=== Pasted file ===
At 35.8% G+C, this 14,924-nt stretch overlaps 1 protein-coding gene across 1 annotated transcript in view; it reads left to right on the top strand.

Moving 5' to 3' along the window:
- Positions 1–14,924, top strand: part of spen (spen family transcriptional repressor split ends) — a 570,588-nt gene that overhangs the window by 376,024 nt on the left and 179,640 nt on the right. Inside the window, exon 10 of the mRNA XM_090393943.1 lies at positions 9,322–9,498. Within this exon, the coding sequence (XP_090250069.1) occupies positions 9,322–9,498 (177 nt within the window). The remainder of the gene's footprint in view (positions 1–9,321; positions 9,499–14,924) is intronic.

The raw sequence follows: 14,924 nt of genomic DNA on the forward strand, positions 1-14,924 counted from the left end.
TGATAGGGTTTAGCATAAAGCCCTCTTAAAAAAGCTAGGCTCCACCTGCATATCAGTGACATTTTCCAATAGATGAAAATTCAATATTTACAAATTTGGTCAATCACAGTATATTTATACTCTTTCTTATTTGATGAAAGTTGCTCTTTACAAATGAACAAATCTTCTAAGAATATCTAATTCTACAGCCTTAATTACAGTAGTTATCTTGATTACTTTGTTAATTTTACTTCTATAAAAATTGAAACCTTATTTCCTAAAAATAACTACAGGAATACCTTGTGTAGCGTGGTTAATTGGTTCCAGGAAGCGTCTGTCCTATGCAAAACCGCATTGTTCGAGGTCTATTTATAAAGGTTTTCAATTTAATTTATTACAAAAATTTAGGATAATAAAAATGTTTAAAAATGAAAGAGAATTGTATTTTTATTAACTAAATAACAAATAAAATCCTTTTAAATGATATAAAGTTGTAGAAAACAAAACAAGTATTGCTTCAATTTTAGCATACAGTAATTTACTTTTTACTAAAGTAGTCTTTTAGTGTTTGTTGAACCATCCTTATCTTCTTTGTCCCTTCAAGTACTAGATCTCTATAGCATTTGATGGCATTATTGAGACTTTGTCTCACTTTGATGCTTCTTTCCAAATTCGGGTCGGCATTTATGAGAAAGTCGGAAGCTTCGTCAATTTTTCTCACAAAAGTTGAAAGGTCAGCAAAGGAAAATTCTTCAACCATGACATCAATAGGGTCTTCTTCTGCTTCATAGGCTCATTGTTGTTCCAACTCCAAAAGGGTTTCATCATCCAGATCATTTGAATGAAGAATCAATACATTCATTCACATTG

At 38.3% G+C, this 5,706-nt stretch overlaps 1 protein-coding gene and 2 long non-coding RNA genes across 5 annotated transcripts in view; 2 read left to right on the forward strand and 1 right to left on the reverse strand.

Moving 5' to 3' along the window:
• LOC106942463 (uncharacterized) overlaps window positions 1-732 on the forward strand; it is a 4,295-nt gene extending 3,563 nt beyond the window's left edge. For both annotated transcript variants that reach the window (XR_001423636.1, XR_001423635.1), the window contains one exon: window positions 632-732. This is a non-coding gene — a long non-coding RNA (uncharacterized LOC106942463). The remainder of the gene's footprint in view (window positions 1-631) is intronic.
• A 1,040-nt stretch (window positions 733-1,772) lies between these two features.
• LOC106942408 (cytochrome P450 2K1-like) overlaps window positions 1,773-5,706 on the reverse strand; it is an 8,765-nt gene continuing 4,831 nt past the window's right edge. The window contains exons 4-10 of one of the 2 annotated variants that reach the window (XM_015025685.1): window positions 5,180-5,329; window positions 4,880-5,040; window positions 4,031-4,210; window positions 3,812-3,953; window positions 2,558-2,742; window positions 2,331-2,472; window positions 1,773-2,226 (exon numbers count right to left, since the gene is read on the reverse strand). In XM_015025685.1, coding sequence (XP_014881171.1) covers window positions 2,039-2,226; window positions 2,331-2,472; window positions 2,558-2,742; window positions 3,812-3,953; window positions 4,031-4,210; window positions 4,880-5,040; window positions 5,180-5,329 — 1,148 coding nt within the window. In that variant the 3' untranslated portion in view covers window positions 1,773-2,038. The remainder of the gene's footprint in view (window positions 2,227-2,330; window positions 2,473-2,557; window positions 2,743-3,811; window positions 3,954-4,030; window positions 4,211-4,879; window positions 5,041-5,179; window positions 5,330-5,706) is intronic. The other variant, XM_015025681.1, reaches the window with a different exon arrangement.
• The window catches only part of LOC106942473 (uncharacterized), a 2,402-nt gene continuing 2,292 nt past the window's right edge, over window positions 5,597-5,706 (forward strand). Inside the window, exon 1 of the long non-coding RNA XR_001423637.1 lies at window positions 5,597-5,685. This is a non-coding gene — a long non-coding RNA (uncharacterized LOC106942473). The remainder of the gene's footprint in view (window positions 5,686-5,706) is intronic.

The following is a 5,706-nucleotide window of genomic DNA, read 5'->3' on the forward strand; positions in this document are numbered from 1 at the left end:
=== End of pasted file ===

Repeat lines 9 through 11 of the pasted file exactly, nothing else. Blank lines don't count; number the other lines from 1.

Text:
• A 1,040-nt stretch (window positions 733-1,772) lies between these two features.
• LOC106942408 (cytochrome P450 2K1-like) overlaps window positions 1,773-5,706 on the reverse strand; it is an 8,765-nt gene continuing 4,831 nt past the window's right edge. The window contains exons 4-10 of one of the 2 annotated variants that reach the window (XM_015025685.1): window positions 5,180-5,329; window positions 4,880-5,040; window positions 4,031-4,210; window positions 3,812-3,953; window positions 2,558-2,742; window positions 2,331-2,472; window positions 1,773-2,226 (exon numbers count right to left, since the gene is read on the reverse strand). In XM_015025685.1, coding sequence (XP_014881171.1) covers window positions 2,039-2,226; window positions 2,331-2,472; window positions 2,558-2,742; window positions 3,812-3,953; window positions 4,031-4,210; window positions 4,880-5,040; window positions 5,180-5,329 — 1,148 coding nt within the window. In that variant the 3' untranslated portion in view covers window positions 1,773-2,038. The remainder of the gene's footprint in view (window positions 2,227-2,330; window positions 2,473-2,557; window positions 2,743-3,811; window positions 3,954-4,030; window positions 4,211-4,879; window positions 5,041-5,179; window positions 5,330-5,706) is intronic. The other variant, XM_015025681.1, reaches the window with a different exon arrangement.
• The window catches only part of LOC106942473 (uncharacterized), a 2,402-nt gene continuing 2,292 nt past the window's right edge, over window positions 5,597-5,706 (forward strand). Inside the window, exon 1 of the long non-coding RNA XR_001423637.1 lies at window positions 5,597-5,685. This is a non-coding gene — a long non-coding RNA (uncharacterized LOC106942473). The remainder of the gene's footprint in view (window positions 5,686-5,706) is intronic.